For Older Runners, Good News and BadDecember 27th, 2011
Sometimes it’s good news when a study’s hypothesis is not proved. That was the case, certainly, with a new study of older runners, in which researchers assumed that athletes over 60 would be noticeably less efficient than their younger counterparts.
For the experiment, published in The Journal of Strength and Conditioning Research, researchers at the University of New Hampshire and other institutions recruited 51 competitive runners, ranging in age from 18 to 77. Each trained regularly and had placed in the top three in his or her age group in a local 5-kilometer or 10-kilometer road race. Their goal was to assess running economy, a measure of how much oxygen someone uses to run at a certain pace. Economical runners can continue at a given speed longer than inefficient striders, outdistancing them.
Going into the study, the researchers had assumed that runners past age 60 would be less economical than youthful athletes, since older runners, as a group, are slower than younger ones. But as it turned out, when scientists fitted the volunteers with masks that measured their oxygen use as they ran on a treadmill and then compared the results by age group, the runners 60 and older were just as physiologically economical as younger runners, even those in their 20s and 30s.
“It was quite a surprise,” said Timothy Quinn, a professor of exercise science at the University of New Hampshire and lead author of the study. “Economical runners perform better than less-economical runners. And contrary to our expectations, economy did not decline with age.” The results are encouraging for older runners, he continued, suggesting that aging lungs and leg muscles have no trouble using oxygen efficiently, and that older runners can still be fast.
Masters runners and, in particular, those 60 and older are the fastest-growing group in the sport, according to most statistics. A recent study of the New York City Marathon from 1980 to 2009, for example, found that “the percent of finishers younger than 40 years significantly decreased, while the percent of masters runners significantly increased for both males and females,” said Romuald Lepers, a professor of sports sciences at the University of Burgundy in France who, with his colleague Thomas Cattagni, conducted the study.
In the coming weeks, thanks to New Year’s resolutions, many more of us are likely to swell the ranks of well-seasoned runners.
But science is only starting to systematically study older runners, and not everything that is being learned is encouraging. For instance, a sobering examination of running injuries, published in Current Sports Medicine Reports, found that middle-aged and older runners are much more prone to problems with Achilles tendons and hamstring and calf muscles than their whippersnapper counterparts. A possible explanation for the high rate of such injuries among the post-40 set, the study authors speculate, is that the normal muscle wear and tear “that occurs with training seems to take greater time to repair with aging, and older runners continue running at a frequency similar to that of younger runners.”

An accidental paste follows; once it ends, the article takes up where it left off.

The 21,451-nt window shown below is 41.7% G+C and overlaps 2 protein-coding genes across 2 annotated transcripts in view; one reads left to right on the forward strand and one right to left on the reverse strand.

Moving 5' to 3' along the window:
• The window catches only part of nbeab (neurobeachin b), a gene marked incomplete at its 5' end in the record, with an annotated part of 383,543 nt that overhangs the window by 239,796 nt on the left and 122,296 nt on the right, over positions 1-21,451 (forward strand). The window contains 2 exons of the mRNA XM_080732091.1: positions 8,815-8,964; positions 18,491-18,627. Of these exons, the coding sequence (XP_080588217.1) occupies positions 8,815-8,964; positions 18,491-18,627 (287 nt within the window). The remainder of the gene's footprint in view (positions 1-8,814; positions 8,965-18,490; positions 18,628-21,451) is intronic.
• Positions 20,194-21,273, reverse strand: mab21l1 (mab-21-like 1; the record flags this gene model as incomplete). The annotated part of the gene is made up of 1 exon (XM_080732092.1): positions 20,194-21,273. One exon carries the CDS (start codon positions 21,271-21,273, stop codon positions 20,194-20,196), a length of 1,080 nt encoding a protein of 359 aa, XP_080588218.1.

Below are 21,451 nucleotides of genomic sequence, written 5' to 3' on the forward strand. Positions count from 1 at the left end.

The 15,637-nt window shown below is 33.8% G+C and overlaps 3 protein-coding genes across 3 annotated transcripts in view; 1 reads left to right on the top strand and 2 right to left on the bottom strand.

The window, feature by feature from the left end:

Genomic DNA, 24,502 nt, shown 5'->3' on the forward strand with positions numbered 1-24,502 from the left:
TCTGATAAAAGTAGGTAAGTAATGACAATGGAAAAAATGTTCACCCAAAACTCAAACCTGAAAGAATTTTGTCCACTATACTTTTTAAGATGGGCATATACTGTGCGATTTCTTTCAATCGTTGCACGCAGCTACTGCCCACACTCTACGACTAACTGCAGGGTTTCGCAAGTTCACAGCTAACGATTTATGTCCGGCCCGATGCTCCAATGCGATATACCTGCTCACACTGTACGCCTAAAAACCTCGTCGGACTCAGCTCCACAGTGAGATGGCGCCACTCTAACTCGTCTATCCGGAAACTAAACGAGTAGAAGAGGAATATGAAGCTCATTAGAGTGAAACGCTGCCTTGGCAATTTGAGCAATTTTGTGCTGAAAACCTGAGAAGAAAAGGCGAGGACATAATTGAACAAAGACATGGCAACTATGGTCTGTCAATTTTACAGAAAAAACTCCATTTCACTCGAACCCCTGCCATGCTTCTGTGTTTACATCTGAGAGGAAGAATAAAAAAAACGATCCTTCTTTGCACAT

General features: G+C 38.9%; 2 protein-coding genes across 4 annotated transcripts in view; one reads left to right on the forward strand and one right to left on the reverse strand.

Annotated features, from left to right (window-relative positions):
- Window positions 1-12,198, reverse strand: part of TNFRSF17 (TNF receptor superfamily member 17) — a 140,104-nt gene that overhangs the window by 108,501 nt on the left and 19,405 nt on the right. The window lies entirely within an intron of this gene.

So much for age conferring patience and wisdom.
Dr. Quinn’s group, too, found that some physiological parameters did worsen with age. Older runners scored poorly on tests of upper-body strength and lower-body flexibility, both of which can affect the ability to compete.
“You need upper-body strength to pump your arms and generate power and velocity, especially on hills,” Dr. Quinn said. Similarly, flexible tendons and muscles in the lower leg allow full, easy strides. “We didn’t measure step length,” he said, “but my guess is that it was shorter” among the runners who were 60 or older. With tighter tissues, older runners are constrained to choppy strides and, in general, a slower pace.
Happily, Dr. Quinn says, these particular physical detriments can be improved. “Older runners should try very hard to get to the gym to lift weights a few times a week,” he said. Concentrate on exercises that build upper-body strength. The sexagenarian and older runners in his study had almost as much leg strength as younger runners, he says, but far less muscle mass, strength and power in their arms and shoulders.
Stretch occasionally after a run, too, he advises. It’s not as clear that flexibility aids in running performance among older runners, he says. But to help maintain speed, “it’s probably not a bad idea to work on lower-body flexibility, especially if you used to be more flexible.”
Should you need further inspiration, consider another finding of the study of older New York City marathon racers. The researchers report that in recent years, the average finishing time for the fastest men 60 and older dropped by more than seven minutes; among older women, it plummeted by more than 16 minutes. And the improvements show no sign of slowing. Older runners “have probably not yet reached their limits in marathon performance,” Dr. Lepers says, which is worth bearing in mind as you set your 2012 exercise goals.
New York Times: Full article here: http://well.blogs.nytimes.com/2011/12/21/for-older-runners-good-news-and-bad/?src=me&ref=health#